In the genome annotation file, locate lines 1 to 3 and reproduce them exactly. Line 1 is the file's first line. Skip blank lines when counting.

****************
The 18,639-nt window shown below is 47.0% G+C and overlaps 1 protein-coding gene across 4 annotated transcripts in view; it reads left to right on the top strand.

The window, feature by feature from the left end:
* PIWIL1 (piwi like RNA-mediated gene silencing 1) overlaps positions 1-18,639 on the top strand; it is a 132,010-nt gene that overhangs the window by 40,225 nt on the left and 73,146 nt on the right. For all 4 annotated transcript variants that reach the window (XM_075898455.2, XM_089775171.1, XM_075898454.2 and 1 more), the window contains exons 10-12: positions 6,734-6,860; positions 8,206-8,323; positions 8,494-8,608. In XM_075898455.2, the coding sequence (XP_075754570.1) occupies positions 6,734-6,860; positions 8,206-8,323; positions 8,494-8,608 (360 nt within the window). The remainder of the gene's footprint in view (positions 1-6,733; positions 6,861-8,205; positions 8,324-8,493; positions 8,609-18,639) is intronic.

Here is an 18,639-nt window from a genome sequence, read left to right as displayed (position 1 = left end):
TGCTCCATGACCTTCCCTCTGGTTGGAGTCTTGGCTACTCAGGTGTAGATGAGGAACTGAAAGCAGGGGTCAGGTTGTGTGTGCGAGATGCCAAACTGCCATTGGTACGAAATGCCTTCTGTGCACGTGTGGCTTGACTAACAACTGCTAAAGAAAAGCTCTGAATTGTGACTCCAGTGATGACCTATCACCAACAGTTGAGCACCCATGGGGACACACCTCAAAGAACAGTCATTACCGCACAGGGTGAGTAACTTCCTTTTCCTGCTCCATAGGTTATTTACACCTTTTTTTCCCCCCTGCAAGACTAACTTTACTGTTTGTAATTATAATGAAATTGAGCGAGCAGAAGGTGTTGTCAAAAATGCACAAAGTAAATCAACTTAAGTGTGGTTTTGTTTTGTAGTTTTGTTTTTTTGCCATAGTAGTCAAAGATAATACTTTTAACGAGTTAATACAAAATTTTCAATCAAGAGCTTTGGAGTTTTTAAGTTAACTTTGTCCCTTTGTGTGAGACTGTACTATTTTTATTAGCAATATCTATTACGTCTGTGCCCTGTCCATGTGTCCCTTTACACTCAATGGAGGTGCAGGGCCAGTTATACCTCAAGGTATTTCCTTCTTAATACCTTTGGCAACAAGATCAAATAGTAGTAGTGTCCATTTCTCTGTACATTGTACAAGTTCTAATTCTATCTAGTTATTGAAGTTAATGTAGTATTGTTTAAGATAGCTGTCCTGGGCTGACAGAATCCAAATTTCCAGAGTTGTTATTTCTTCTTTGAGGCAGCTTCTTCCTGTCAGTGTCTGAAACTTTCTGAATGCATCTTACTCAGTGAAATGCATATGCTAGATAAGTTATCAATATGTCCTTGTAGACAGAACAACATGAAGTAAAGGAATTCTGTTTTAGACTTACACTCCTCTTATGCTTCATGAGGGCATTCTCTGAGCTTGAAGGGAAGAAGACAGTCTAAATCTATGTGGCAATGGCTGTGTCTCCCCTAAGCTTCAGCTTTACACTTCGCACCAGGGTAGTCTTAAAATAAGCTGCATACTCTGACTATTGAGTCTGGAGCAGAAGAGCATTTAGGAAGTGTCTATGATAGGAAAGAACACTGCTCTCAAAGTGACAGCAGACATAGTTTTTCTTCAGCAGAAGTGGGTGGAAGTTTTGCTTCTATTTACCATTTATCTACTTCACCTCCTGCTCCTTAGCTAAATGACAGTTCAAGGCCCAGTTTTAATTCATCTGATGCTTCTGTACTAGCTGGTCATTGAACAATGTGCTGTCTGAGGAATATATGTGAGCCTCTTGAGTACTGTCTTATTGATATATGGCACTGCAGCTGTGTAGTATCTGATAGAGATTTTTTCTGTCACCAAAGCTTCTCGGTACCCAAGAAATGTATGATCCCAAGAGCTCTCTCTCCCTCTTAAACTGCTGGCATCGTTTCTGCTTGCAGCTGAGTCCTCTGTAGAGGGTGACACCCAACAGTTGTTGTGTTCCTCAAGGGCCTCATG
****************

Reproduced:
The 18,639-nt window shown below is 47.0% G+C and overlaps 1 protein-coding gene across 4 annotated transcripts in view; it reads left to right on the top strand.

The window, feature by feature from the left end:
* PIWIL1 (piwi like RNA-mediated gene silencing 1) overlaps positions 1-18,639 on the top strand; it is a 132,010-nt gene that overhangs the window by 40,225 nt on the left and 73,146 nt on the right. For all 4 annotated transcript variants that reach the window (XM_075898455.2, XM_089775171.1, XM_075898454.2 and 1 more), the window contains exons 10-12: positions 6,734-6,860; positions 8,206-8,323; positions 8,494-8,608. In XM_075898455.2, the coding sequence (XP_075754570.1) occupies positions 6,734-6,860; positions 8,206-8,323; positions 8,494-8,608 (360 nt within the window). The remainder of the gene's footprint in view (positions 1-6,733; positions 6,861-8,205; positions 8,324-8,493; positions 8,609-18,639) is intronic.